Waking up in each of these moments will lead to a successful life.
Our brains display tremendous complexity. They are more elaborate than the greatest computers ever produced. One of the behavioral patterns contributing to this complexity is the habits we develop. Every time we learn something new, we engage in a process that turns this learning into a habit. We call this “procedural memory,” a series of connected behavioral units attached to nervous system circuits that become automatic. In other words, we don’t have to think about them in order to perform them.
Here’s a simple example of what I’m referring to. An infant learns to stand and then to walk. In this process, exquisite attention is focused on each muscle and movement, and how to organize them into a coordinated process of standing, taking one step and then another. But within a very short time, the baby masters this process and then performs without even thinking about it. This is a good thing. Creating habits and procedural memory frees up our attention and brain power to tackle more complex aspects of life and continue the developmental process.
While helpful, habit patterns also contribute to our struggles staying focused and paying attention. Habits, by definition, are performed outside of our awareness. Therefore, our most persistent habits—the ones that deal with how we talk to ourselves and treat ourselves—are less accessible. They might include a tendency to put ourselves down, to find fault with whatever we do, or to worry about the judgment of others.
In my model of resilience, I afford the number one spot—my first of nine pillars of resilience—to your relationship with yourself. The lessons and habits of our childhoodcreate a blueprint for future development and behavior. The long tentacles of those lessons reach into our adult life through the development of our internal parent, the voice we hear 24/7.
Much of the time we don’t question this voice because it’s been our constant companion and has become a persistent habit pattern. But if the messages you give yourself every moment of every day are harmful and not supportive, they will interfere with your success.
And here is the dilemma: if our internal voice is giving us negative or inappropriate messages and we are not aware of this because it’s a habit, it isn’t possible to make adjustments. Here is where your “two choices” comes in. At almost every moment of your life where a decision needs to be made, large or small, the automatic choice is to follow the lessons of the past. And as the saying goes, “Repeating the same behavior will get you the same results.”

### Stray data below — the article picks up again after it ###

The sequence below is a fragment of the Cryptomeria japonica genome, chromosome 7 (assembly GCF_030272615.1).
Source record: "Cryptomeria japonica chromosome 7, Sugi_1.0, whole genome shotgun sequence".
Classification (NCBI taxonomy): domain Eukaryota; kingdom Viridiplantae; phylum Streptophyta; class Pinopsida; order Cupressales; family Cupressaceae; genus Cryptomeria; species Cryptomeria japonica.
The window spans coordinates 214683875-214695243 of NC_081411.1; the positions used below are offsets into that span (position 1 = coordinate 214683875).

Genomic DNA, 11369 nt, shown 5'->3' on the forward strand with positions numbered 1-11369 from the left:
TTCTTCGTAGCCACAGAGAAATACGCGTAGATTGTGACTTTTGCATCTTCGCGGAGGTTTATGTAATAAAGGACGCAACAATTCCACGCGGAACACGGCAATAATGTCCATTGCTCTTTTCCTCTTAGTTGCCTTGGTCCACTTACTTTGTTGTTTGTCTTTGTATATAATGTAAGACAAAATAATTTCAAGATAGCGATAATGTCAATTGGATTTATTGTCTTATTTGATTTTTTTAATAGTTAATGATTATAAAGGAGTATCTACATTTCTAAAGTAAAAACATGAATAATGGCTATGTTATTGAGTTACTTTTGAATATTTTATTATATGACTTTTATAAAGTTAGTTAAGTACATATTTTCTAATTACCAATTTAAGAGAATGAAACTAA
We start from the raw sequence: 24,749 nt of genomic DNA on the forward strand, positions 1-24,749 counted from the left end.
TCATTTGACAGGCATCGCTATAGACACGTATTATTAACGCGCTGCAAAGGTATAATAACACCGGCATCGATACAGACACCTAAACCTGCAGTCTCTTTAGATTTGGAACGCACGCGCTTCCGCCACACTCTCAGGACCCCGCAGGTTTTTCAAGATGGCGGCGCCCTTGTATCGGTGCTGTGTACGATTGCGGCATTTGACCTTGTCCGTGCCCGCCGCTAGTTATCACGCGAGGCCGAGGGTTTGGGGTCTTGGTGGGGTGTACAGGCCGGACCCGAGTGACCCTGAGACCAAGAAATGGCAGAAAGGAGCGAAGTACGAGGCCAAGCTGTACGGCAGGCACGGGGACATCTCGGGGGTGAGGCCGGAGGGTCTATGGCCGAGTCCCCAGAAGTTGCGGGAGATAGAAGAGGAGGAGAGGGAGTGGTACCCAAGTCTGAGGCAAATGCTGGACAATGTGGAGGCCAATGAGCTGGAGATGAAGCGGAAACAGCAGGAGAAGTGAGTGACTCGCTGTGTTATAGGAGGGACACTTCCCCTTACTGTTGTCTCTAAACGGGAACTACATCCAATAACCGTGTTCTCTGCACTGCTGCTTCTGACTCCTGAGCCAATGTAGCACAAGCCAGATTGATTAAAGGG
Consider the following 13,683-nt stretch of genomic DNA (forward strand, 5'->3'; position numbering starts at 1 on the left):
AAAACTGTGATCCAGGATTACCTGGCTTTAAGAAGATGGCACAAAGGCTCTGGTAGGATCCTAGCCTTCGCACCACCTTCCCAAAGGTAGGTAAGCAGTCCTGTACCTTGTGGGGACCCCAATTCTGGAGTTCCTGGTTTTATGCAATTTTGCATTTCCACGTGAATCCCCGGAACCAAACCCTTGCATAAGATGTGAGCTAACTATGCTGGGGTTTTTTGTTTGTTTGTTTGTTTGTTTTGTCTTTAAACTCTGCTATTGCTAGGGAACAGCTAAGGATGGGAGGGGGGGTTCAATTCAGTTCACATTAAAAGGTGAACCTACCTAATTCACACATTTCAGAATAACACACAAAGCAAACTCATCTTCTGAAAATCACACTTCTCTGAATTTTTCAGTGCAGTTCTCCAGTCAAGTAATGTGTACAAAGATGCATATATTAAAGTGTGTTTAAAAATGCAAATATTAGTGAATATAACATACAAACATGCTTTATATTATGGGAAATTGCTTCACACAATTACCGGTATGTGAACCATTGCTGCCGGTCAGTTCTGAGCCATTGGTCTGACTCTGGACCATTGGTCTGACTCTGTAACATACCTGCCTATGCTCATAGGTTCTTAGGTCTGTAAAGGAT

Instead of engaging in your old, habitual behaviors (this includes how you think), you have another, more optimal choice. If your existing voice is based on lessons of childhood, the other choice is to come from a different perspective, from a new, internal voice that is based on a more effective view.
Healthy Internal Voice
I equate the optimal response and healthy voice with how healthy parents might treat their child. They would always come from a place of love, acceptance, compassion, support, and care. Rather than respond with punishment to a less-than-perfect performance, the healthy voice would appreciate the effort and compliment what’s positive before even addressing a mistake. The healthy internal parent will always keep in mind the goal of achieving success and happiness. Therefore, any response that might be undermining or harmful doesn’t fit.
This brings me to the notion of “two choices.” At any moment we have two choices about how to treat ourselves. We can follow our habit pattern and the existing internal parent. This might include some sort of put-down or similar message that says we are not OK. But if we awake to the moment, we realize there is another choice—to call on a newer, healthy internal parent with a more supportive response.
To some degree, we all fight some form of self-doubt and self-criticism. This is embedded in our existing internal voice. Even though this voice or perspective might have originated with good intentions, it no longer serves you in reaching your goals. For example, if you are used to receiving criticism from a parent, this voice might steer you away from new endeavors or taking action to avoid criticism. Procrastination and having difficulty following through and achieving success would be consequences.
At any moment, your internal voice is making commentary on your life, your day, this moment. You then act or don’t act based on these messages. It all happens unconsciously. I suggest the way to shift into a better way of engaging with your environment is to establish a healthier internal voice or parent. When you come from this perspective, you are able to achieve your goals, and experience joy and good health.
If you can go through your day with the intention of waking to each moment where your habitual voice is giving direction or commentary, and then reflect on the message of a healthy internal voice that comes from love and acceptance, you will break through the barriers holding you back.
Returning to the original comparison with a computer, we can equate your internal parent with a computer’s operating system. The operating system runs everything else. Make sure your operating system originates in a healthy internal voice that loves and accepts you.